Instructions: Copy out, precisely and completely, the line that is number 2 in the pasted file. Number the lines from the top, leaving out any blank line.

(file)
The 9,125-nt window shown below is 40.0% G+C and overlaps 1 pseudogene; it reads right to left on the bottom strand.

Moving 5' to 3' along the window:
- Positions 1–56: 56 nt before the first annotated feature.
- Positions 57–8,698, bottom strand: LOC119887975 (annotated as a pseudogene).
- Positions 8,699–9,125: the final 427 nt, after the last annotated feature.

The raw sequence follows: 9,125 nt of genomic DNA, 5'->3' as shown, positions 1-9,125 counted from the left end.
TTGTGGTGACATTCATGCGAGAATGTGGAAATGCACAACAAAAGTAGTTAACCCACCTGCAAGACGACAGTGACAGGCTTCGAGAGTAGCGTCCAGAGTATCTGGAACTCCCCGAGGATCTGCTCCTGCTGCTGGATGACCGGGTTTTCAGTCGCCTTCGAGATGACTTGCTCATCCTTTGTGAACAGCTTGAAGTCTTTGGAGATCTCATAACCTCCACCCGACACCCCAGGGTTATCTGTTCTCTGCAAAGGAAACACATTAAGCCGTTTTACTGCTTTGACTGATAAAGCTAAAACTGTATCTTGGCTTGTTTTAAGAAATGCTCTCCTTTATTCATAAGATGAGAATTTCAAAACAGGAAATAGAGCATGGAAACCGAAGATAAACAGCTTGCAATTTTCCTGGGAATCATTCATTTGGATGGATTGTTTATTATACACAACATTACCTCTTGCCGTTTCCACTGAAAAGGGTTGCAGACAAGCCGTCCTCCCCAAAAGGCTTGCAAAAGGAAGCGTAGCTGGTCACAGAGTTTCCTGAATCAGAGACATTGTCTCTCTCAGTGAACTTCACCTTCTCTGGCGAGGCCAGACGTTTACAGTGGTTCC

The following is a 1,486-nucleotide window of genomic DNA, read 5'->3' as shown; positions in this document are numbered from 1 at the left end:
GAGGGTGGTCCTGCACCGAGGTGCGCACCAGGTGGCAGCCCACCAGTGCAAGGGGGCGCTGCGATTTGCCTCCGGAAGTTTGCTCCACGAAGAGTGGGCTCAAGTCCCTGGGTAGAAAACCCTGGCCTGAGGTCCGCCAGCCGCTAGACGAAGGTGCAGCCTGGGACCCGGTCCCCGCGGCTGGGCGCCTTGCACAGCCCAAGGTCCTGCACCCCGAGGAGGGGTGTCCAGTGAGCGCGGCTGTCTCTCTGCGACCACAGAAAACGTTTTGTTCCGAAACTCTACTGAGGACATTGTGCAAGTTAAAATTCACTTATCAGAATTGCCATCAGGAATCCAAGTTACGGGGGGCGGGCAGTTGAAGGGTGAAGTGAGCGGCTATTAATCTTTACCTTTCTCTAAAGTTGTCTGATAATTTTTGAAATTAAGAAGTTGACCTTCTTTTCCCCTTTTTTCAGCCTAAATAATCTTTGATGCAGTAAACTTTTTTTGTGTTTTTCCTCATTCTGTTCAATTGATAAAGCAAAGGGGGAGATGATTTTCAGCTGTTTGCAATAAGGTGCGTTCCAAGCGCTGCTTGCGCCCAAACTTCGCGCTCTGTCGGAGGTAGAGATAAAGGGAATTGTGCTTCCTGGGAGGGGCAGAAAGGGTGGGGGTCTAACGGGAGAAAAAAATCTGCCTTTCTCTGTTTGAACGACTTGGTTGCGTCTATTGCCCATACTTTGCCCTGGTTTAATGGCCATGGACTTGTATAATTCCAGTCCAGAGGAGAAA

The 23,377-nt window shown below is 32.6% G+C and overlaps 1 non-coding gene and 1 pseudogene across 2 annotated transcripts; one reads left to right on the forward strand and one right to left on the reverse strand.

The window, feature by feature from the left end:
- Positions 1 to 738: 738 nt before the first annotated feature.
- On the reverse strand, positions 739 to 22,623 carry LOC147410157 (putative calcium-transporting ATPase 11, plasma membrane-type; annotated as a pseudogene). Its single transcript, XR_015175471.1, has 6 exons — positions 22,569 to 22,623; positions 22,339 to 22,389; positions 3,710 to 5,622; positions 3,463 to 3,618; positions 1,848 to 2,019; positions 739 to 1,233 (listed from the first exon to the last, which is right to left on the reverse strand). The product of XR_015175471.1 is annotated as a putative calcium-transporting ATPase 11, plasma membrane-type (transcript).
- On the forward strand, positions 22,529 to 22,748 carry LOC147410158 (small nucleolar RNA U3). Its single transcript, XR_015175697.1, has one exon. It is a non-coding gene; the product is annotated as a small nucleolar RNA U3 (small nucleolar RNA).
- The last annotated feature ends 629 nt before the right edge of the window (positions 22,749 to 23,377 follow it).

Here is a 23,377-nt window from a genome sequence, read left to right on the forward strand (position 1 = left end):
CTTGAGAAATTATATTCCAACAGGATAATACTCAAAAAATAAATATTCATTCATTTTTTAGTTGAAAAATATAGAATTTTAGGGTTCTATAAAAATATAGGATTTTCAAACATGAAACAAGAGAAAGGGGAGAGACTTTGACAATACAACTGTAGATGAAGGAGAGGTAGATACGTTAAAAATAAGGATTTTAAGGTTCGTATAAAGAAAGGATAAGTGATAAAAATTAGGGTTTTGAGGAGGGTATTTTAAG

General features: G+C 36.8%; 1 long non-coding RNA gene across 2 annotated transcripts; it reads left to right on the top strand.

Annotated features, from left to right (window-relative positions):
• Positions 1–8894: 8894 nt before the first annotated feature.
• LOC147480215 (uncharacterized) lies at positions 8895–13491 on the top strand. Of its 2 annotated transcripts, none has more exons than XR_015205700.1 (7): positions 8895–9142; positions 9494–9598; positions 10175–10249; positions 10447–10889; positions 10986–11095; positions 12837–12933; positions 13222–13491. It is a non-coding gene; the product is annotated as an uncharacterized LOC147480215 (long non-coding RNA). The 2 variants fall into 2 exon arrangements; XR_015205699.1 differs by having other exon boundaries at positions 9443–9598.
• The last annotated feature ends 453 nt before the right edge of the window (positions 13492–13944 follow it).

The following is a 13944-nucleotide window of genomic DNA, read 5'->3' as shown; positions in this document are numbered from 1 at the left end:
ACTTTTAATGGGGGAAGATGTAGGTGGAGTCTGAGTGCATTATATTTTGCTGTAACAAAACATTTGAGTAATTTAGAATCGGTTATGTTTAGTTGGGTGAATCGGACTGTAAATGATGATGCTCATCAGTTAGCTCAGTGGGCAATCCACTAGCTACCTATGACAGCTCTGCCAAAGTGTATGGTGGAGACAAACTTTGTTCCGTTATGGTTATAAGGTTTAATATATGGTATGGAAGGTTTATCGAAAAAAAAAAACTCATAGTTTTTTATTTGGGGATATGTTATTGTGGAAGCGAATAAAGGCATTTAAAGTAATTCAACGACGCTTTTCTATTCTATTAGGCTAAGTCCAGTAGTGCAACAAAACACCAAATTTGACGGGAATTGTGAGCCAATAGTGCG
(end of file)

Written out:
Moving 5' to 3' along the window: